FDA Approves Nivolumab as First Adjuvant Treatment for High-Risk Urothelial Carcinoma
Posted: Tuesday, August 24, 2021
On August 19, the U.S. Food and Drug Administration (FDA) approved the PD-1–blocking antibody nivolumab (Opdivo) for adjuvant treatment of patients with urothelial carcinoma who are at high risk of recurrence after undergoing radical resection. Nivolumab is the first FDA approval for adjuvant treatment of patients with high-risk urothelial carcinoma.
The FDA’s decision is based on the multicenter CheckMate 274 trial evaluating nivolumab as an adjuvant treatment in patients within 120 days of radical resection of urothelial carcinoma originating in the bladder or upper urinary tract and who were at high risk of recurrence. Patients were randomly assigned to receive 240 mg of nivolumab or a placebo by intravenous infusion every 2 weeks until recurrence or until unacceptable toxicity for a maximum treatment duration of 1 year.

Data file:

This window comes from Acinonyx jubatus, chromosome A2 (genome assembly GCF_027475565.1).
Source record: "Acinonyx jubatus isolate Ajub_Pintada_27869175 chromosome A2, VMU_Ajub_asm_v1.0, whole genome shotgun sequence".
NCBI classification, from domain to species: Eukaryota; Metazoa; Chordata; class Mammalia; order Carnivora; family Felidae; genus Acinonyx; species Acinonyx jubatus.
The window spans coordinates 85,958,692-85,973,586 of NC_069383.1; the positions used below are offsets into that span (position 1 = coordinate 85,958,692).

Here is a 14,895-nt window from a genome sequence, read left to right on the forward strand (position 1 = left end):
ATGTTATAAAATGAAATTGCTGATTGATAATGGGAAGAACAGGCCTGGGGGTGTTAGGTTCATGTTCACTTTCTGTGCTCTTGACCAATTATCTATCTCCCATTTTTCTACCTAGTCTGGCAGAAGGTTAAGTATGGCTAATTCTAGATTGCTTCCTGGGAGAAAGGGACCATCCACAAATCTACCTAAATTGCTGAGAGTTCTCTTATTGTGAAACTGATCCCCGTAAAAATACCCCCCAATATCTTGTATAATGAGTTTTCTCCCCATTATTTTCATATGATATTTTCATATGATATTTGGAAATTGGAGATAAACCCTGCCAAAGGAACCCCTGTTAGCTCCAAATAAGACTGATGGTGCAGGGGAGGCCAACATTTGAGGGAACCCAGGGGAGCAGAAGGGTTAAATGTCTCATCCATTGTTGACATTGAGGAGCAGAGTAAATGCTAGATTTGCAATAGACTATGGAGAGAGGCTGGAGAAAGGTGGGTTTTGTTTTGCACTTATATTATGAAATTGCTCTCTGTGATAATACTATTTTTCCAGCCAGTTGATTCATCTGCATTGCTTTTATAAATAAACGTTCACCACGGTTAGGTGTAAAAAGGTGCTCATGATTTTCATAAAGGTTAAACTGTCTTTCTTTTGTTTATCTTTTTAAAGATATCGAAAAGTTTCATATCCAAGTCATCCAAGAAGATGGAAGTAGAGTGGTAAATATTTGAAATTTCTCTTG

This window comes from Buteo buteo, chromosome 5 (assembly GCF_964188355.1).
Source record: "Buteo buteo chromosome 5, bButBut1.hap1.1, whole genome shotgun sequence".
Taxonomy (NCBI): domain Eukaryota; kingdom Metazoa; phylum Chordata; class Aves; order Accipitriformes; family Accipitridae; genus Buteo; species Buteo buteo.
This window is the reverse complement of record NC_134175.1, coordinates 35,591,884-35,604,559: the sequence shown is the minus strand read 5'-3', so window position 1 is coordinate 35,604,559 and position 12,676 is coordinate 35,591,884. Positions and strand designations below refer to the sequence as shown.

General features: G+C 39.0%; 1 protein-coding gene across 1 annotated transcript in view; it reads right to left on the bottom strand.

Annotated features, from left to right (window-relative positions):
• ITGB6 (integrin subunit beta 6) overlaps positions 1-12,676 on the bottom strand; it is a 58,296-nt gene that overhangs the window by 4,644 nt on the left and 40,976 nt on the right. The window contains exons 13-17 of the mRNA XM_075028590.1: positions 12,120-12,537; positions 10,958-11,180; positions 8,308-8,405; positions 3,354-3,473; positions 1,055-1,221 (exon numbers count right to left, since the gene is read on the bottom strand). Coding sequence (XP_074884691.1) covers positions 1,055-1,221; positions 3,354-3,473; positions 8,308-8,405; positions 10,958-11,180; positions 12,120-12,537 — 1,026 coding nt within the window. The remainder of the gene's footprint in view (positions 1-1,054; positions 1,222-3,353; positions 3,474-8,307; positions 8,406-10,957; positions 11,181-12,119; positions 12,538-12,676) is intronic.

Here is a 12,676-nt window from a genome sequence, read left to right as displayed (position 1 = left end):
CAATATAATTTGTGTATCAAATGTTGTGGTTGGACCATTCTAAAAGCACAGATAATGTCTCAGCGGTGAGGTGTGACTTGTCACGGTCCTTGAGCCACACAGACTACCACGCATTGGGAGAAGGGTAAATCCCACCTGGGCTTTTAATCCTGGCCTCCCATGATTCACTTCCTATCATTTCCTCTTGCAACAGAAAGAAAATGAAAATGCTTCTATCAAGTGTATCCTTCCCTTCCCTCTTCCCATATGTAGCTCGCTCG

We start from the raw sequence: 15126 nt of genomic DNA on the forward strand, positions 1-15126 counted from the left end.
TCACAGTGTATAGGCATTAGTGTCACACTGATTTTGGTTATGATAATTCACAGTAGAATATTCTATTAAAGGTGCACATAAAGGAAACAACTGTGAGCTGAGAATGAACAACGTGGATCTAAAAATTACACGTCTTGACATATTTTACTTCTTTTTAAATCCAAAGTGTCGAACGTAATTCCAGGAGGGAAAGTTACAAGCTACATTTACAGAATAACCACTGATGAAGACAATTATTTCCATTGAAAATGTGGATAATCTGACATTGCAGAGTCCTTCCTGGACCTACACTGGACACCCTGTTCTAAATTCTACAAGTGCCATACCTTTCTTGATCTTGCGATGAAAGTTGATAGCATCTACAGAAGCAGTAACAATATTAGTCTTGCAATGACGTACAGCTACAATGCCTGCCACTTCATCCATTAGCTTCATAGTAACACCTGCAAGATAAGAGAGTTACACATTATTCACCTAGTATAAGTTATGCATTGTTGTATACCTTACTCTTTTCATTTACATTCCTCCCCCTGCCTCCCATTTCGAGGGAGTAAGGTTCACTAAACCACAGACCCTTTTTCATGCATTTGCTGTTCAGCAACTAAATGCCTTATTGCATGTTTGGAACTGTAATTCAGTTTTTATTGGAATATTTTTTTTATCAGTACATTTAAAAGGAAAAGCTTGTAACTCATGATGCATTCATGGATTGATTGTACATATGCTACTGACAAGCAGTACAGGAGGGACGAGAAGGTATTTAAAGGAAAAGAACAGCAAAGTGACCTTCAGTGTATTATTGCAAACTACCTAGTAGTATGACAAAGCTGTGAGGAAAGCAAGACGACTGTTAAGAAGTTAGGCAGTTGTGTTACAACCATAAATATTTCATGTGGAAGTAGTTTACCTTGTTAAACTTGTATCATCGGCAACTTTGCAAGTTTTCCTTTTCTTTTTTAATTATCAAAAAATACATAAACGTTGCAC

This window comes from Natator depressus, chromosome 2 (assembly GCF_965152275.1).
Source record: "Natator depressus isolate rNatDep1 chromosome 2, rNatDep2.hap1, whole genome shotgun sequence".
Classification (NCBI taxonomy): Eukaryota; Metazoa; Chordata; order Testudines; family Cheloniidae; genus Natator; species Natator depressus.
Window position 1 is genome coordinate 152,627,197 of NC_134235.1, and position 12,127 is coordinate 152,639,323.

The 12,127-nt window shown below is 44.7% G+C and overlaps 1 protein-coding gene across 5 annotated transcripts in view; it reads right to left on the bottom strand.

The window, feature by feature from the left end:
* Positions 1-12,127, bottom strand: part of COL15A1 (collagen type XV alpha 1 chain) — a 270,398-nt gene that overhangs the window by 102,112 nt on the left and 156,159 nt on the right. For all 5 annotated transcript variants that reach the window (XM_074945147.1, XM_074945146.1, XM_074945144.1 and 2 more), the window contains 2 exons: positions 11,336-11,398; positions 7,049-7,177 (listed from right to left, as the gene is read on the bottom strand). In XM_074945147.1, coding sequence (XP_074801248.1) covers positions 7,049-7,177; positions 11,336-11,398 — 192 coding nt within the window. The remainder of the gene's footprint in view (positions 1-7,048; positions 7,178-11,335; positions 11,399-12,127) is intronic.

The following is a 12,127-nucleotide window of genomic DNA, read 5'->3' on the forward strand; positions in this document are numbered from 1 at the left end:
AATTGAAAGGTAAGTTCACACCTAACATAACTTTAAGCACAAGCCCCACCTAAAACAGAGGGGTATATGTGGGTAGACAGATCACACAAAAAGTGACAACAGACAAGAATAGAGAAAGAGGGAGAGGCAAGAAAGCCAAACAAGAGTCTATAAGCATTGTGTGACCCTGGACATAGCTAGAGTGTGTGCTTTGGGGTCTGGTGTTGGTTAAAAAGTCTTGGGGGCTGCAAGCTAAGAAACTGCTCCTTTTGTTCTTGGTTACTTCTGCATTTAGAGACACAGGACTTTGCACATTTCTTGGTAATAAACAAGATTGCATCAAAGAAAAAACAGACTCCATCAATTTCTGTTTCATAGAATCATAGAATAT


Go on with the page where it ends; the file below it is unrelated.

Results showed a statistically significant improvement in disease-free survival in patients on the nivolumab arm compared with the placebo arm. The median disease-free survival was 20.8 months versus 10.8 months, respectively. The median disease-free survival was not reached for patients with tumors expressing PD-L1 ≥ 1% in the nivolumab arm. Meanwhile, patients with tumors expressing PD-L1 ≥ 1% in the placebo group had a disease-free survival of 8.4 months.
About 58% of patients with PD-L1–negative tumors had an unstratified disease-free hazard ratio estimate of 0.83. The overall survival data remain immature, with current results showing 33% of deaths in the overall population. There were approximately 37 deaths (20 in the nivolumab arm, 17 in the placebo arm) among patients with upper tract urothelial carcinoma.
The recommended nivolumab dosage for adjuvant treatment of urothelial carcinoma is 240 mg every 2 weeks or 480 mg every 4 weeks. For full prescribing information, visit accessdata.fda.gov.